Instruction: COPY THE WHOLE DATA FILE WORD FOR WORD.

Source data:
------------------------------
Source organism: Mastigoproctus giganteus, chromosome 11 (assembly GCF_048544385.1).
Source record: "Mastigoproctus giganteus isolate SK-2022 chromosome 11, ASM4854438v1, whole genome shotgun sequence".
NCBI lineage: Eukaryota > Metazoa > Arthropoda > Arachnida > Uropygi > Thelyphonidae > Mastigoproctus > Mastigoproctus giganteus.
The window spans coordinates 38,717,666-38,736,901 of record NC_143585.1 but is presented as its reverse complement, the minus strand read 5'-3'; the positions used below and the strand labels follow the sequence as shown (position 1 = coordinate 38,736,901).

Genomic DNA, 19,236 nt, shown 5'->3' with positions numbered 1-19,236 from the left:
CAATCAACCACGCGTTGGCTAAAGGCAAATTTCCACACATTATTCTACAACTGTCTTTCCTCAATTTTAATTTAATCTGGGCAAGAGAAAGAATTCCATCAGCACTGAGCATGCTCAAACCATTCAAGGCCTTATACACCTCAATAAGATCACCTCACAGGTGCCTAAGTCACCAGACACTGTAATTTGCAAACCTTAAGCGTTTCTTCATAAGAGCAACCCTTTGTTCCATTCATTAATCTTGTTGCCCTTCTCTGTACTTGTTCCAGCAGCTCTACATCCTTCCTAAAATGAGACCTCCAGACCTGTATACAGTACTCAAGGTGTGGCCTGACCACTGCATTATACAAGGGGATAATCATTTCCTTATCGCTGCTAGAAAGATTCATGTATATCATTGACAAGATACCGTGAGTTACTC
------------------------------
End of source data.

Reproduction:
Source organism: Mastigoproctus giganteus, chromosome 11 (assembly GCF_048544385.1).
Source record: "Mastigoproctus giganteus isolate SK-2022 chromosome 11, ASM4854438v1, whole genome shotgun sequence".
NCBI lineage: Eukaryota > Metazoa > Arthropoda > Arachnida > Uropygi > Thelyphonidae > Mastigoproctus > Mastigoproctus giganteus.
The window spans coordinates 38,717,666-38,736,901 of record NC_143585.1 but is presented as its reverse complement, the minus strand read 5'-3'; the positions used below and the strand labels follow the sequence as shown (position 1 = coordinate 38,736,901).

Genomic DNA, 19,236 nt, shown 5'->3' with positions numbered 1-19,236 from the left:
CAATCAACCACGCGTTGGCTAAAGGCAAATTTCCACACATTATTCTACAACTGTCTTTCCTCAATTTTAATTTAATCTGGGCAAGAGAAAGAATTCCATCAGCACTGAGCATGCTCAAACCATTCAAGGCCTTATACACCTCAATAAGATCACCTCACAGGTGCCTAAGTCACCAGACACTGTAATTTGCAAACCTTAAGCGTTTCTTCATAAGAGCAACCCTTTGTTCCATTCATTAATCTTGTTGCCCTTCTCTGTACTTGTTCCAGCAGCTCTACATCCTTCCTAAAATGAGACCTCCAGACCTGTATACAGTACTCAAGGTGTGGCCTGACCACTGCATTATACAAGGGGATAATCATTTCCTTATCGCTGCTAGAAAGATTCATGTATATCATTGACAAGATACCGTGAGTTACTC